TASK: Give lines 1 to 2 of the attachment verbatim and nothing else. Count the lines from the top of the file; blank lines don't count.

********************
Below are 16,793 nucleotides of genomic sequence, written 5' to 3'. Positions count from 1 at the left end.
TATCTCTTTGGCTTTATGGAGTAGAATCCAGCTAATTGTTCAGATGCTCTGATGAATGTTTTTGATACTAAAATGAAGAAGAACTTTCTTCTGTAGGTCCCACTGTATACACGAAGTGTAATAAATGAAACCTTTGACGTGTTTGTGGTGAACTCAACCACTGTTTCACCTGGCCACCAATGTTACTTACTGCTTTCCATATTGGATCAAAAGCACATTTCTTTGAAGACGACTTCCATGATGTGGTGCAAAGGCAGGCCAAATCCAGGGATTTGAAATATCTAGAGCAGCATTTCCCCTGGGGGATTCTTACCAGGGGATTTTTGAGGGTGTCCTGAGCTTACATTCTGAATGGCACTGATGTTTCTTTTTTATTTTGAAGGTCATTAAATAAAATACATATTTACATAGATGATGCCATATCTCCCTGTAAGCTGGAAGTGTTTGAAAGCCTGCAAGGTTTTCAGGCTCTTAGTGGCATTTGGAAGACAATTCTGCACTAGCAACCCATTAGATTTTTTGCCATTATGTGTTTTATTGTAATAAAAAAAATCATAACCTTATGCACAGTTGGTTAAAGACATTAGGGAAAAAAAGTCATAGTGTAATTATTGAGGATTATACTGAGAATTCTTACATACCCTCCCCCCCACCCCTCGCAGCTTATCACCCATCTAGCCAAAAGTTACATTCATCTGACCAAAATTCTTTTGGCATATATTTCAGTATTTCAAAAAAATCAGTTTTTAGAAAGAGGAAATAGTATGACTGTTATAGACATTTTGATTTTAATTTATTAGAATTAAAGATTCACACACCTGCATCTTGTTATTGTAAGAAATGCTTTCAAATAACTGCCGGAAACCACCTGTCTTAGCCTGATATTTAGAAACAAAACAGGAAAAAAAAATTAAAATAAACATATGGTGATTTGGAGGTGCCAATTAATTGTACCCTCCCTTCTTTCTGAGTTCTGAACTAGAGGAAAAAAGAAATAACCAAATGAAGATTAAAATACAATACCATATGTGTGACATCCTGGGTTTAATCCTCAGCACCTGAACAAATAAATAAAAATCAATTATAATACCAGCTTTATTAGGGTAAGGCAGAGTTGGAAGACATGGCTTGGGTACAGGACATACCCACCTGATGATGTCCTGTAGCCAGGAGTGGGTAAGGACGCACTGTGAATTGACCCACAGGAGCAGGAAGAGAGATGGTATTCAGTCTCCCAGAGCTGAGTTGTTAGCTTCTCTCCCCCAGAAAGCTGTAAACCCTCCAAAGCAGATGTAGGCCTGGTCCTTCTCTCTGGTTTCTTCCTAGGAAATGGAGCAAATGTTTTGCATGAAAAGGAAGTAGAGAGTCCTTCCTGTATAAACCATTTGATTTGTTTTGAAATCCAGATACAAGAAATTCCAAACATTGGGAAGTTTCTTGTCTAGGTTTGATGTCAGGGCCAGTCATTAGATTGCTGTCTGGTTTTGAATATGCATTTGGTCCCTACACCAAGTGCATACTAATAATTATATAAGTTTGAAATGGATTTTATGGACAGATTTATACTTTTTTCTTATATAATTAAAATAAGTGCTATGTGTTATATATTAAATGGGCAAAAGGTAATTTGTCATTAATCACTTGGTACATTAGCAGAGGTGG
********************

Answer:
Below are 16,793 nucleotides of genomic sequence, written 5' to 3'. Positions count from 1 at the left end.
TATCTCTTTGGCTTTATGGAGTAGAATCCAGCTAATTGTTCAGATGCTCTGATGAATGTTTTTGATACTAAAATGAAGAAGAACTTTCTTCTGTAGGTCCCACTGTATACACGAAGTGTAATAAATGAAACCTTTGACGTGTTTGTGGTGAACTCAACCACTGTTTCACCTGGCCACCAATGTTACTTACTGCTTTCCATATTGGATCAAAAGCACATTTCTTTGAAGACGACTTCCATGATGTGGTGCAAAGGCAGGCCAAATCCAGGGATTTGAAATATCTAGAGCAGCATTTCCCCTGGGGGATTCTTACCAGGGGATTTTTGAGGGTGTCCTGAGCTTACATTCTGAATGGCACTGATGTTTCTTTTTTATTTTGAAGGTCATTAAATAAAATACATATTTACATAGATGATGCCATATCTCCCTGTAAGCTGGAAGTGTTTGAAAGCCTGCAAGGTTTTCAGGCTCTTAGTGGCATTTGGAAGACAATTCTGCACTAGCAACCCATTAGATTTTTTGCCATTATGTGTTTTATTGTAATAAAAAAAATCATAACCTTATGCACAGTTGGTTAAAGACATTAGGGAAAAAAAGTCATAGTGTAATTATTGAGGATTATACTGAGAATTCTTACATACCCTCCCCCCCACCCCTCGCAGCTTATCACCCATCTAGCCAAAAGTTACATTCATCTGACCAAAATTCTTTTGGCATATATTTCAGTATTTCAAAAAAATCAGTTTTTAGAAAGAGGAAATAGTATGACTGTTATAGACATTTTGATTTTAATTTATTAGAATTAAAGATTCACACACCTGCATCTTGTTATTGTAAGAAATGCTTTCAAATAACTGCCGGAAACCACCTGTCTTAGCCTGATATTTAGAAACAAAACAGGAAAAAAAAATTAAAATAAACATATGGTGATTTGGAGGTGCCAATTAATTGTACCCTCCCTTCTTTCTGAGTTCTGAACTAGAGGAAAAAAGAAATAACCAAATGAAGATTAAAATACAATACCATATGTGTGACATCCTGGGTTTAATCCTCAGCACCTGAACAAATAAATAAAAATCAATTATAATACCAGCTTTATTAGGGTAAGGCAGAGTTGGAAGACATGGCTTGGGTACAGGACATACCCACCTGATGATGTCCTGTAGCCAGGAGTGGGTAAGGACGCACTGTGAATTGACCCACAGGAGCAGGAAGAGAGATGGTATTCAGTCTCCCAGAGCTGAGTTGTTAGCTTCTCTCCCCCAGAAAGCTGTAAACCCTCCAAAGCAGATGTAGGCCTGGTCCTTCTCTCTGGTTTCTTCCTAGGAAATGGAGCAAATGTTTTGCATGAAAAGGAAGTAGAGAGTCCTTCCTGTATAAACCATTTGATTTGTTTTGAAATCCAGATACAAGAAATTCCAAACATTGGGAAGTTTCTTGTCTAGGTTTGATGTCAGGGCCAGTCATTAGATTGCTGTCTGGTTTTGAATATGCATTTGGTCCCTACACCAAGTGCATACTAATAATTATATAAGTTTGAAATGGATTTTATGGACAGATTTATACTTTTTTCTTATATAATTAAAATAAGTGCTATGTGTTATATATTAAATGGGCAAAAGGTAATTTGTCATTAATCACTTGGTACATTAGCAGAGGTGG